Folate is present in a wide array of foods including vegetables , legumes, eggs, and fruit. Often named vitamin B-9.
In general, meat is poor in folate apart from beef liver. In addition, many foods are fortified with synthetic folate, or folic acid.
Folate is one of the B-vitamins which is required in the bone marrow to create red and white blood cells, turn carbohydrates into energy, and produce DNA and RNA.
During periods of rapid growth such as pregnancy , infancy, and adolescence adequate intake of folate is extremely necessary.
This article offers an in-depth look at the recommended intake of folate, its possible health benefits, high in folate foods and any possible health risks associated with the consumption of folate.
For people of different ages the recommended daily allowance (DDA) for folate is different, as follows:
- 0 to 6 months: 65 mcg
- 7 to 12 months: 80 mcg
- 1 to 3 years: 150 mcg
- 4 to 8 years: 200 mcg
- 9 to 13 years: 300 mcg
- ver 14 years: 400 mcg
- during pregnancy: 600 mcg
- during lactation: 500 mcg
Recommended increases in folate intake during pregnancy and breastfeeding to support accelerated growth and aid in preventing fetal neural tube defects.
The most common causes of folate deficiency include poor diets, obesity and difficulty absorbing foods containing folate or folate itself.
Additionally, the body requires that folic acid be converted to its active form, methylfolate. Genetics can sometimes interfere with this conversion which can lead to a deficiency in folate.
Taking a supplement in the active or reduced form of L-methylfolate (5-MTHF) may help ensure that folate is received in the most useful manner by the body. Speak to your doctor about individual needs and if a certain supplement is needed.
Folic acid supplements play an important role in ensuring that vulnerable individuals and those in greater need of folate receive enough. It is also important to increase the consumption of folate-rich foods, as these foods usually often provide plenty of other nutrients that all work together to promote good health.
In addition to the folate present in a varied diet, it is recommended that someone who might become pregnant get 400 micrograms ( mcg) per day of folic acid from dietary supplements.
Decreased risk of congenital deformities
Consuming enough folic acid during pregnancy is important to help protect the fetus from miscarriages and neural tube defects.
Recent work has also shown that the folate status of a father may be equally significant before conception.
In a McGill University study, paternal folate deficiency in mice was associated with an increase of 30 percent in different congenital deformities than in offspring with no paternal folate deficiencies.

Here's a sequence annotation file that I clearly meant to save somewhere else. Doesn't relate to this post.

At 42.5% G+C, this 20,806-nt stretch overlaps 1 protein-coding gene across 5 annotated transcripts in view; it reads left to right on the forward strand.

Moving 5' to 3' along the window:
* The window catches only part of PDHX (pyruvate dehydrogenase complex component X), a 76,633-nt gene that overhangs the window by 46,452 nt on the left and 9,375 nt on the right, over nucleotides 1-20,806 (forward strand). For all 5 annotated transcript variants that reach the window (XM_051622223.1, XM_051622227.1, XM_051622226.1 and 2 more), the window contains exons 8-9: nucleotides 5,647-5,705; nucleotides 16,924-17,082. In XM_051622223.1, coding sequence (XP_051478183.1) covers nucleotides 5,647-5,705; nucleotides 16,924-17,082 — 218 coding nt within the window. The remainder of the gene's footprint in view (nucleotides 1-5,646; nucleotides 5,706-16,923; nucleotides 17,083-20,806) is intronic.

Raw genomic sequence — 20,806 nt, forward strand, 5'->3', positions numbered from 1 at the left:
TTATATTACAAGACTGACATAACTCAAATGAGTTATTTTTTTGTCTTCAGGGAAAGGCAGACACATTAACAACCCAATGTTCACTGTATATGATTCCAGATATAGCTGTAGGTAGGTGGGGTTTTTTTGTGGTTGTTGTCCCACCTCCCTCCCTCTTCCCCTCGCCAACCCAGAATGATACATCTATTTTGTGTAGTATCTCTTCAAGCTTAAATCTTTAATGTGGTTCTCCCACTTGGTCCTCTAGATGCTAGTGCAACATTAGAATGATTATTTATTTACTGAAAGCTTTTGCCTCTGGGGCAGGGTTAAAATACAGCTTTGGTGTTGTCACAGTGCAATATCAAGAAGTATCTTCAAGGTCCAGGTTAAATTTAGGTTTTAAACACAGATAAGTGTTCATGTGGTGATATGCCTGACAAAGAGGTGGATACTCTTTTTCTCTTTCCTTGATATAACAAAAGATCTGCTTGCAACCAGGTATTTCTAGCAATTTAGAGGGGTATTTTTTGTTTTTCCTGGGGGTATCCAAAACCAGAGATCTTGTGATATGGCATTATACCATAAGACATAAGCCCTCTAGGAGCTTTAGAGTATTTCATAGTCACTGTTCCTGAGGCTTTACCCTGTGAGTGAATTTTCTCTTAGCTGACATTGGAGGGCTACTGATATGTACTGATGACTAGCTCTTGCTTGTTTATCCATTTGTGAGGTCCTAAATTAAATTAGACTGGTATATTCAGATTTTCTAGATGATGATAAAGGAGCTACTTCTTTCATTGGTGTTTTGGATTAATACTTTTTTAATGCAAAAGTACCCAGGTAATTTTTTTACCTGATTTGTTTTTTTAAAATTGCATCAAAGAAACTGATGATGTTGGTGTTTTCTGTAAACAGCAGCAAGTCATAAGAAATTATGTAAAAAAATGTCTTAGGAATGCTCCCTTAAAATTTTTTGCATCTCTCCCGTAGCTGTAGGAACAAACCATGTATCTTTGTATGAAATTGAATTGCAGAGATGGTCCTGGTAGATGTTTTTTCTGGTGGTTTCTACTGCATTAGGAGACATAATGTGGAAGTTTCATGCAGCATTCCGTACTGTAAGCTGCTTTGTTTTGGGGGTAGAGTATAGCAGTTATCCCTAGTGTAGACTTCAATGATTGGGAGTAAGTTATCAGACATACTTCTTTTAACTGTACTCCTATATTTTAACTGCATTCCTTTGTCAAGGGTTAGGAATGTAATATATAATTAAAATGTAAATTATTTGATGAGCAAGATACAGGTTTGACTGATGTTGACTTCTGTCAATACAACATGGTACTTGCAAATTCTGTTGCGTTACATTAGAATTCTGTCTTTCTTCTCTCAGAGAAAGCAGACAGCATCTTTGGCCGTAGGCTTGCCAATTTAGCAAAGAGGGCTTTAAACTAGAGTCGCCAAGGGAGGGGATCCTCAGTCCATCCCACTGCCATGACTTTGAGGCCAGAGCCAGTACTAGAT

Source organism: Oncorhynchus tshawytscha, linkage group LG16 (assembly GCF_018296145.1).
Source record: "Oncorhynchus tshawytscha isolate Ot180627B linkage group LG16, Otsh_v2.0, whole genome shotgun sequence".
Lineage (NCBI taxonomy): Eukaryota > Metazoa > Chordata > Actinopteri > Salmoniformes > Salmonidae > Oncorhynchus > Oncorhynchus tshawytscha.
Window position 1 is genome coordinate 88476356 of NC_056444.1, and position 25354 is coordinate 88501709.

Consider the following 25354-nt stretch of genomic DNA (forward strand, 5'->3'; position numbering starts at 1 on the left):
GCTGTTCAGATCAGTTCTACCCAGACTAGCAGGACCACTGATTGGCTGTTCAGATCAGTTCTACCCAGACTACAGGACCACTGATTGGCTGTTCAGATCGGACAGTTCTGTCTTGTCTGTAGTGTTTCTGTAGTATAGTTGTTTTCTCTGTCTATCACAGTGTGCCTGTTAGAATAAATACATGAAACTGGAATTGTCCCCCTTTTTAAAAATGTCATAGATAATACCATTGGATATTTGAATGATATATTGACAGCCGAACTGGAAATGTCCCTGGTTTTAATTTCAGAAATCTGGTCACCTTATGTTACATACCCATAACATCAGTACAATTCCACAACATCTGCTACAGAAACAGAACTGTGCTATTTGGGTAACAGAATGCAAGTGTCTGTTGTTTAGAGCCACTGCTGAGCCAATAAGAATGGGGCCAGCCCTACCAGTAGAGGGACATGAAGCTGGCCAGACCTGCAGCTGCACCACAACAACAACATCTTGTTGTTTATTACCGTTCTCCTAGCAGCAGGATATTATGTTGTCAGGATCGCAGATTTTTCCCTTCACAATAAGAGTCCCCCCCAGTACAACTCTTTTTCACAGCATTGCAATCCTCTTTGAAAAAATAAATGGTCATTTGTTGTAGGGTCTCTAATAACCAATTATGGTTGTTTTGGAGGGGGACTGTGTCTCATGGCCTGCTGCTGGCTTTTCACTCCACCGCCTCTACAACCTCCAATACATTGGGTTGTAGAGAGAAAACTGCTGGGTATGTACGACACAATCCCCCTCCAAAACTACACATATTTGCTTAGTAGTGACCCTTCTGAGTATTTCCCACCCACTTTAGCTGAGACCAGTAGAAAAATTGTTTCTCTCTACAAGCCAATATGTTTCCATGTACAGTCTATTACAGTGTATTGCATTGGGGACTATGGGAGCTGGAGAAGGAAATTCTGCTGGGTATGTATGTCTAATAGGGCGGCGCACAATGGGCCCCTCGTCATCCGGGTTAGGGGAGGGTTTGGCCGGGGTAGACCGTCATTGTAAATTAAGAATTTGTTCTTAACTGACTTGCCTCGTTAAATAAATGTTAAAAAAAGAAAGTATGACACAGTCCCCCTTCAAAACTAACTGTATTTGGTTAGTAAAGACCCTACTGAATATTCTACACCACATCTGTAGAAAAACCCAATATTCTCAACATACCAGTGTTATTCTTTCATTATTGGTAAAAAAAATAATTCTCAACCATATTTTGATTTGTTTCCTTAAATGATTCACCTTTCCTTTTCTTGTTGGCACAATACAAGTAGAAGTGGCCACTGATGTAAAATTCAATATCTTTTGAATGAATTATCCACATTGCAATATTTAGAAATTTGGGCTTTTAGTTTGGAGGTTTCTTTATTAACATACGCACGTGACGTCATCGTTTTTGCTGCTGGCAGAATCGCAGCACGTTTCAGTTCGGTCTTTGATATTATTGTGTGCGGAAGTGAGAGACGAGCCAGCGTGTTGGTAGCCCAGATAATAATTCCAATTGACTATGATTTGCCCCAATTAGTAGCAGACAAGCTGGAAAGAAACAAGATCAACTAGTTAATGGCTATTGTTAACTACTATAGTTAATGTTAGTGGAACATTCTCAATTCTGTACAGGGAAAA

Lower risk of depression
Low folate status has been associated with increased risk of depression and inadequate response to treatment with antidepressant.
Supplementation with folic acid has not been suggested as a remedy for depression in itself, but it may be helpful in improving the response to antidepressants such as fluoxetine, especially in women.
Maintaining a healthy heart
Supplements of folic acid have been shown to have lower homocysteine levels.
Because elevated homocysteine levels are associated with an increased risk of cardiovascular disease, some researchers have indicated that folic acid and B12 can minimize the risk of cardiovascular disease.
Folate and cancer
Low rates of folate intake are correlated with increased breast cancer risk in women and several epidemiological studies have indicated an inverse association between folate status and risk of colorectal, lung, pancreatic, oesophageal, stomach, cervical, ovarian and other cancers7,8.
For example , one study suggested folate may have protective effects against oesophageal cancer.
Some studies also indicate that high folate status that encourage cancer progression that is already present, such as a study in rats that showed how tumor growth can be triggered by supplementation.
High intake of folate is associated with a lower risk of colorectal cancer when taken long before the diagnosis is made.
However, it should be noted that taking folic acid supplements in this study did not appear to decrease the risk of colorectal cancer once precancerous lesions develop.
Foods high in folate
The body’s ability to absorb, use and maintain folate varies, and is difficult to measure, among foods.
There are 150 different types of folate, and losses can occur between 50 and 90 percent during cooking, processing, or processing. Green vegetables, legumes, and liver are among the best sources of folate.
One cup of some of folate ‘s best natural food sources includes the following amounts:
- Asparagus: 268 mcg
- Beef liver: 290 mcg
- Lentils: 920 mcg
- Beans: 784 mcg
- Spinach: 58 mcg
- Lettuce: 14 mcg
- Avocado: 118 mcg
- Egg yolk: 355 mcg
- Banana: 45 mcg
- Mushrooms: 16 mcg
- Broccoli: 28 mcg
In 1998, the Food and Drug Administration of the United States (FDA) and the Canadian government started to allow manufacturers to add folic acid to some foods, including enriched bread, cereals, flours, cornmeal, pasta , rice, and other grain.
The standard US diet includes a large amount of these foods, making fortified items an important contributor to the total intake of folic acid. Other countries needing fortification with folic acid for some foods include Costa Rica, Chile and South Africa.
High ingestion levels of intravenous folic acid can cause seizures, and high doses of supplementary folic acid have been associated with an increased risk of some cancers progression.
However, dietary folate levels weren’t associated with any adverse effects.
An intake of folate above 1000 mcg can mask a deficiency of vitamin B12 for adults or 800 mcg for those aged 18 years or under. Lack of vitamin B12 can cause permanent damage to the nerve and paralysis.
Folate is beneficial only as part of a large, varied, and nutritious diet.